This brought me to a very interesting if short-lived phenomenon.  During the interbellum period, microfilm came into its own.  In this age of terabyte drives, it seems rather quaint, but when all data storage was hitherto done on paper, any sort of compression was seen as a boon.  When the Second World War irrupted the technology was, as most other technology available at the time, pressed into service.  One of the less bellicose ways in which it was used was V-Mail; the name of this service has now been co-opted in some quarters to mean “voice mail’, but in its original incarnation is was a way of shipping mail to the boys at the front without clogging the supply chain with letters.

The way it worked: the letter is written on a specific form, then shrunk down to a mere dot on a strip of film after being read and redacted by military censors who probably had the odd laugh in a working day.  The film, with a mail-bag’s worth of Dear Johns aboard, was shipped to a distribution centre near the action, printed onto a piece of paper (embiggened, if you like), and passed along to the intended chap, whence bucking up occurred.

…or so one assumes.  Given the dire circumstances in which the readers found themselves, contact from home in any format was no doubt very welcome, but one wonders if the distant G.I. while crouching in the shelter of a tree felled by enemy fire would look at the item of V-mail most lately delivered and say , “Gosh, this looks like May’s handwriting, but somehow it doesn’t feel quite right.”  It is, after all, filtered twice through technology, and thus loses that my hand to thine aspect of actual mail.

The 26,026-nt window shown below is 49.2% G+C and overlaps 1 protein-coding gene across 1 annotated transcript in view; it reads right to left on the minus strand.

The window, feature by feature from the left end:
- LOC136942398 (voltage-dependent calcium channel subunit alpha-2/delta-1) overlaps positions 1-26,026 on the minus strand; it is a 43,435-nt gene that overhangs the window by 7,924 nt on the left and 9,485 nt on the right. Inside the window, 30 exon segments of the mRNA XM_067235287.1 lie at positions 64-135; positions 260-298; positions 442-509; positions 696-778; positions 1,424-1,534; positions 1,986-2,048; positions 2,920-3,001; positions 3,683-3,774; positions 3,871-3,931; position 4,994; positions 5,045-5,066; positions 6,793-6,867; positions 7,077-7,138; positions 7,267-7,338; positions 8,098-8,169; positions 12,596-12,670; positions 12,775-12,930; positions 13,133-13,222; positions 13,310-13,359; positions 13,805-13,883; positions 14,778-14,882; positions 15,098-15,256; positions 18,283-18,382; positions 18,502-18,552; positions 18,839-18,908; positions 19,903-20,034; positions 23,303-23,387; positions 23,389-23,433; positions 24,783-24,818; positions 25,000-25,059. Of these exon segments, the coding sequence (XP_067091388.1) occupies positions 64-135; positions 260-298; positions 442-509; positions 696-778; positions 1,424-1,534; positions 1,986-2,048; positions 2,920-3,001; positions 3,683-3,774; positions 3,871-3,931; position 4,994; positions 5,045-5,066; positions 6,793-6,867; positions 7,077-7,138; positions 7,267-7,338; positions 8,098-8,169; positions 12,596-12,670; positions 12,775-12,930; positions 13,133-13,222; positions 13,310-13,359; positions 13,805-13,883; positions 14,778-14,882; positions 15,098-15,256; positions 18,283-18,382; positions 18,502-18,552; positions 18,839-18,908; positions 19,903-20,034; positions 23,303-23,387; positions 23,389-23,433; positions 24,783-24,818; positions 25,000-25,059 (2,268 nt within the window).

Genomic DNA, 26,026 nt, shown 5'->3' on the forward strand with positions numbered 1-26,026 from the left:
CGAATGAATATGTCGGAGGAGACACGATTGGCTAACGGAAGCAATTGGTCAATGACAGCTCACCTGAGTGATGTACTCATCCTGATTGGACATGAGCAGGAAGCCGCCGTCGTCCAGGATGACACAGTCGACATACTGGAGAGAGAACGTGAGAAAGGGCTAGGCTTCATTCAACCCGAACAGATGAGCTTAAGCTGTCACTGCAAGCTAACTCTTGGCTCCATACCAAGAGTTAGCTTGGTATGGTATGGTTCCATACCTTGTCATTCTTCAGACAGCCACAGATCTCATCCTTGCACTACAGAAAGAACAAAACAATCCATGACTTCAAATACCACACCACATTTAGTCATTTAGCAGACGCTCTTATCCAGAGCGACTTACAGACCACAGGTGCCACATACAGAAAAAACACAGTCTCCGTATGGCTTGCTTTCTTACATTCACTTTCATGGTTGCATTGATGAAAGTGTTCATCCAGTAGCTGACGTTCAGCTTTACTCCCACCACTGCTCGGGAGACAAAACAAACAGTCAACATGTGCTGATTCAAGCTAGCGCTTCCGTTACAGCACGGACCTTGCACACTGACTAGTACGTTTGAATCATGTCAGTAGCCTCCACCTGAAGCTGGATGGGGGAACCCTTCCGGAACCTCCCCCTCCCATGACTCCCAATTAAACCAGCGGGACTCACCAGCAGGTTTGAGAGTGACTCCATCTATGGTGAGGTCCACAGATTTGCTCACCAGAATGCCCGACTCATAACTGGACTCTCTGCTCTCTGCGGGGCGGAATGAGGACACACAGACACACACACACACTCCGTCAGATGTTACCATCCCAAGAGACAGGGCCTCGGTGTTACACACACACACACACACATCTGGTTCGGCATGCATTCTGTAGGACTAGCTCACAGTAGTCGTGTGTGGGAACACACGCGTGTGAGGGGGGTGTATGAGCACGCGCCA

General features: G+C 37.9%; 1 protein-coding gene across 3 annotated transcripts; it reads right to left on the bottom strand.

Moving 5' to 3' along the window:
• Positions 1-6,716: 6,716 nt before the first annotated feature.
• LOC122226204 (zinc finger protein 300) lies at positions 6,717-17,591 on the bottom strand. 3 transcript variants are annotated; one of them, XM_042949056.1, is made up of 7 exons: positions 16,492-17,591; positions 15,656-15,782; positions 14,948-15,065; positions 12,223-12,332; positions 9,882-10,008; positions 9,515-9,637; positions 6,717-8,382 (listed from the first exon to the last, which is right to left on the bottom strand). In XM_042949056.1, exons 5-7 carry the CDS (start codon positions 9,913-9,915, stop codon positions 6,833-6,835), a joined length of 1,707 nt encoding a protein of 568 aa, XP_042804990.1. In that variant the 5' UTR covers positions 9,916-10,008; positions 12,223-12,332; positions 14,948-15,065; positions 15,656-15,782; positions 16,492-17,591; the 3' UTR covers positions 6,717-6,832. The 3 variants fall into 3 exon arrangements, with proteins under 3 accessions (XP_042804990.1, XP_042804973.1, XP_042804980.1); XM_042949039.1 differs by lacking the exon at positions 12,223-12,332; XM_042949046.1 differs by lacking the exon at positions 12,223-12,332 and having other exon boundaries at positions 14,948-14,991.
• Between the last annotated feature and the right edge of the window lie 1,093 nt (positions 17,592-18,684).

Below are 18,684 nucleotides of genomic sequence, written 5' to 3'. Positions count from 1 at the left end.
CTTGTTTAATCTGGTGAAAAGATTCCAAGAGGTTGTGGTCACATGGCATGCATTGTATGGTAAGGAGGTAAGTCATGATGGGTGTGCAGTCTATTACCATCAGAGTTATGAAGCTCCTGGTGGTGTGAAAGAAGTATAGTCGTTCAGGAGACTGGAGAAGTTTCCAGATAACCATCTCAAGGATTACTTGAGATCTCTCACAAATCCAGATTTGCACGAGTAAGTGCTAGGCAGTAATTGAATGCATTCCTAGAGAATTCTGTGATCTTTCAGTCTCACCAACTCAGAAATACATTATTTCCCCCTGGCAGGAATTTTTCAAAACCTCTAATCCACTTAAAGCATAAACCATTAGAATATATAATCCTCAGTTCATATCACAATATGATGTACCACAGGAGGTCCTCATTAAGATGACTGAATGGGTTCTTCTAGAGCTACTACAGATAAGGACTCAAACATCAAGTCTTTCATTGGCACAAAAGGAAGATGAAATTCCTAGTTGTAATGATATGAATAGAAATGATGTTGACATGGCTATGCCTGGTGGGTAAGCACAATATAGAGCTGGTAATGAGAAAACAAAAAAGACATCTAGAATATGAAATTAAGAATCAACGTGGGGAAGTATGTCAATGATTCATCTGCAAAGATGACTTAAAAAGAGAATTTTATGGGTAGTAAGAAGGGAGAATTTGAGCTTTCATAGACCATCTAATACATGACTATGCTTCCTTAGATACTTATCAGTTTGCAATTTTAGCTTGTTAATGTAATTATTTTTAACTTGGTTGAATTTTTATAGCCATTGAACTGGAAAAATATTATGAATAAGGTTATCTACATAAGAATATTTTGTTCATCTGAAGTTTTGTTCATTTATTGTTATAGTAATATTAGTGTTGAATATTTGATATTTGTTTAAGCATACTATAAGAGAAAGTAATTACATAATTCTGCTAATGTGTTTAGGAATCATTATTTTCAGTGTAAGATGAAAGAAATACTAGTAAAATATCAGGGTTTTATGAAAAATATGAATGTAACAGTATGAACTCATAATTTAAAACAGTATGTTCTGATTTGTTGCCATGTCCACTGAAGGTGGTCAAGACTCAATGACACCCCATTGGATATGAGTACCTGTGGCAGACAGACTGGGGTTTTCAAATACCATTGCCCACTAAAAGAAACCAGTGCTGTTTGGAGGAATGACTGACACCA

However, it is a reproduction of the writing itself, rather than the mere impression of words as you are looking at now.  Since I find that I have a readership from which opinion may be solicited, I will attempt to do so now; do you find that you got a better, or at least different, sense of the author of this raving nonsense from having read it as it came from my hand, as one could back on Fountain Pen Day, than from the arrangements of scraped-together pixels that constitute the regular entries?  While not in paper form, the effect is much the same as V-mail; scanning and reconstituting a hand-written page that it may be read at a distance with radically lower shipping costs.  The fact that it’s not a paper reconstitution may be balanced by the fact that it’s in very nearly the original colour and density; V-mail demanded black ink or dark pencil, and the reproductions were rather higher contrast than the originals.  I don’t suggest for a moment the answers will change how I do things here, since I indicated in that previous entry what a trial the other way of doing things is, but I am curious to find what folks think on the topic.

…and I’ll beat you all to it: “Curious?  Downright peculiar!”

Today’s pen: Waterman Crusader
Today’s ink: Noodler’s Walnut